Exploring the sense and nonsense of food and health

SUSTA: A “Natural” Sweetener

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SUSTA  ™– a relatively new to the “natural” sweetener market has recently appeared in some supermarkets in the U.S. SUSTA is currently being sold as a stand-alone sweetener in a 50-packet box and as a yogurt smoothie under the Healthy Dairy brand name.  SUSTA also announced the launch of a baking version of the sweetener called SUSTA Bowl.

It sounds wonderful – how could one pass on this list of “health” benefits on the package:

  • Supports Digestive and Immune Health
  • A Low Glycemic Index Food
  • Aids in Weight Management
  • Avoids sugar shock
  • Heart Healthy
  • Good for Bones and Teeth

At first glance, the Nutrition Facts Panel appears to be better than it really is – lots of vitamins and minerals, but in such tiny amounts that probably would not contribute much to your daily intake.  For example, the Daily Value for niacin is 16.0 mg.  Susta gives you 3% DV in a serving which adds up to only 0.48 mg – not very impressive.  The same goes for most of the rest of the nutrients added.  Another puzzle is why biotin is there – a deficiency is rare unless you eat a lot of raw egg whites (not recommended).

This “natural” sweetener appears to have a great marketing strategy, but I wonder how strong the claims are.  The manufacturer’s slogan says: SUSTA: Turns Calories into Healthy Energy.  What does that mean?

When it comes to the ingredients, inulin and fructose comprise the top two.   A probiotic (Bacillus coagulans) is fourth. When I searched these bacteria, WebMD states: “There is not enough information to know if Bacillus coagulans is safe to use. This product has not been studied in people. Pregnant or breast-feeding women should stay on the safe side and avoid using Bacillus coagulans.” However, read the related article for more on this particular probiotic.  I am not familiar with it.

What exactly is inulin?  Inulin, increasingly added to processed foods can be a problem in causing gastrointestinal discomfort for some people who are consuming too much of it.  Many food manufacturers are adding fibers, including inulin into chocolate bars, ice cream, and other popular snack foods to make up our lack of meeting fiber recommendations (25-35 g/day).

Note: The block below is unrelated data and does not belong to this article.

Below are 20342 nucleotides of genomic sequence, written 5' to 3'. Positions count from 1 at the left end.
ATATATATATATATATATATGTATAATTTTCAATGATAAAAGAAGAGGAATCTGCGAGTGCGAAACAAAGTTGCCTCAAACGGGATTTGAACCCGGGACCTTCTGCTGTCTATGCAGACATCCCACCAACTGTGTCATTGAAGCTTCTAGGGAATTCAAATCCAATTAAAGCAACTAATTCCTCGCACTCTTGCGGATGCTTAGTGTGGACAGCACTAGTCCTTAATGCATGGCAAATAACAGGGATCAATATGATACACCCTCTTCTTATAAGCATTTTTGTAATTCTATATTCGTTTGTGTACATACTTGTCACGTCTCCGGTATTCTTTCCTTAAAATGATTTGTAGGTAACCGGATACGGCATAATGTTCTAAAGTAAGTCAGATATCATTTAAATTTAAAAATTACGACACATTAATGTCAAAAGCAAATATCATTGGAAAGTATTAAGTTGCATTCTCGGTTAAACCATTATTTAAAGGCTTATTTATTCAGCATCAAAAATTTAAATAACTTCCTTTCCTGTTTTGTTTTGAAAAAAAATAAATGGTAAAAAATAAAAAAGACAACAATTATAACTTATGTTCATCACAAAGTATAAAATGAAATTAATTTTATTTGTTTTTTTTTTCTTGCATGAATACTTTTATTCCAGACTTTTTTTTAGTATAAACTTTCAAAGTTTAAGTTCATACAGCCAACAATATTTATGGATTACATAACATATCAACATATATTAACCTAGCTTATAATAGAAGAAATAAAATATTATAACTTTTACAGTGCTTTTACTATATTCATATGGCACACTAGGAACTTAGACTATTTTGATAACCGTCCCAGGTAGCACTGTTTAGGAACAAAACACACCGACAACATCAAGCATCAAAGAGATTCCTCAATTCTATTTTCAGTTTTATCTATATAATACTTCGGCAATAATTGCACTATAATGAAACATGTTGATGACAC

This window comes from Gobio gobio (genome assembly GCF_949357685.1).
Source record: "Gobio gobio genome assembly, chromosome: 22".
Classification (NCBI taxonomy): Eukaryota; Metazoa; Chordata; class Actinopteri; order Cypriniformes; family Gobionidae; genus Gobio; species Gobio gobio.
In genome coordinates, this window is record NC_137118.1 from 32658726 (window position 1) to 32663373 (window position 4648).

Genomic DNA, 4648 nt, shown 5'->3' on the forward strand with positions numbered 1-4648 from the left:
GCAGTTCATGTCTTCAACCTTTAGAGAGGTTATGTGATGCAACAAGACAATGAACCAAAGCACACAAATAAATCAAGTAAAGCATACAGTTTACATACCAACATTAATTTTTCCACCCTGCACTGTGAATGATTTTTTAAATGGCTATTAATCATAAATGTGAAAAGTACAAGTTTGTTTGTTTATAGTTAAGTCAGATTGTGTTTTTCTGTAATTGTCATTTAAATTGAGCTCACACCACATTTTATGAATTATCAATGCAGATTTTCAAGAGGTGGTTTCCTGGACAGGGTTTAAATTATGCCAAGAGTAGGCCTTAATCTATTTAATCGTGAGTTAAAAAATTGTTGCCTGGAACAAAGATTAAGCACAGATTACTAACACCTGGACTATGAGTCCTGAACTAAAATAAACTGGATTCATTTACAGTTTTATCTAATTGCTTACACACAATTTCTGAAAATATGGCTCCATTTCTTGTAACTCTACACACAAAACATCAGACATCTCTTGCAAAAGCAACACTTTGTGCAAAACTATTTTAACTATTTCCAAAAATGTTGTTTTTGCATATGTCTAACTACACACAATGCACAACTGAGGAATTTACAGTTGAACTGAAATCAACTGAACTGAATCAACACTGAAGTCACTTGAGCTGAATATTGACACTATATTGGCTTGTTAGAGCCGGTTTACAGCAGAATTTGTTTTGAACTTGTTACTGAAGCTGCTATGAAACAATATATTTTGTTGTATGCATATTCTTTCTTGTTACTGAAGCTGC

Inulin is a carbohydrate fiber that occurs naturally in many foods like bananas, wheat, onions and garlic. Found in high concentrations in chicory root, is can be extracted for commercial use. Inulin like most fibers passes through the small intestine to the colon and is fermented by bacteria.  As a prebiotic, it stimulates the growth of  “friendly“ bacteria. In some people it can cause gas, bloating, flatulence, and diarrhea.

Because of its growing popularity as a food additive, a recent study published in the Journal of the American Dietetic Association (2010; 110:865-868), investigated gastrointestinal tolerance of two commonly used inulin products (native inulin and shorter-chain oligofructose) at two dosage levels (5 and 10 grams).  Oligofructose is actually a derivative of inulin.  While inulin has basically no taste, oligofructose has a mildly sweet taste. Inulin and oligofructose are both great food additives, because they are a carbohydrate that does not raise blood sugar or generate an insulin response.  Inulin and oligofructose are different, but chemically similar. Some people are sensitive to one versus the other, some to both, others to none.

The study participants involved 25 healthy men and women aged 18 to 60.  They had no history of gastrointestinal problems and were fed fiber breakfasts consisting of a bagel, cream cheese, and orange juice.  Inulin doses or a placebo were mixed in the orange juice.

After these challenges, the subjects were contacted by phone for two days to determine is any gastrointestinal symptoms occurred. Any dose of inulin caused “mild symptoms” with the highest scores reported in all symptoms with the 10 grams of oligofructose.  The shorter chain product causes faster fermentation in the gut, which may lead to more GI symptoms.

Flatulence was the most common symptom reported by all subjects who got fiber although symptoms were “highly variable” among individuals and many subjects did not experience any, the investigators said.

The authors concluded based on their study, that most healthy people could tolerate up to 10 grams of native inulin and 5 grams of the “sweet” inulin a day.  The manufacturer states that each SUSTA serving (2 grams) contains ½ gram of fructose with most of the rest as inulin. For the SUSTA BOWL, each serving of 3 grams contains about ½ gram of fructose with the rest as inulin,  Since SUSTA BOWL is used in baking, more is probably used at a time.

One study evaluated the GI effects of low-digestible carbohydrates, including both sugar alcohols and fibers. Tolerance for resistant starch and polydextrose was high even at doses of greater than 50 grams a day.  In contrast, inulin tolerance was closer to 10-15 grams a day.  As more and more food manufacturers add nonfibrous and good-tasting fibers to foods, there is a potential for overuse. It is recommended by some to avoid inulin if you suffer from IBS, yeast infections or small intestinal bacterial overgrowth (SIBO).

Watch for the next post on more effects of the second ingredient in SUSTA –  fructose.

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One thought on “SUSTA: A “Natural” Sweetener

  1. Pingback: Organic Food Fad « Recipes for Health

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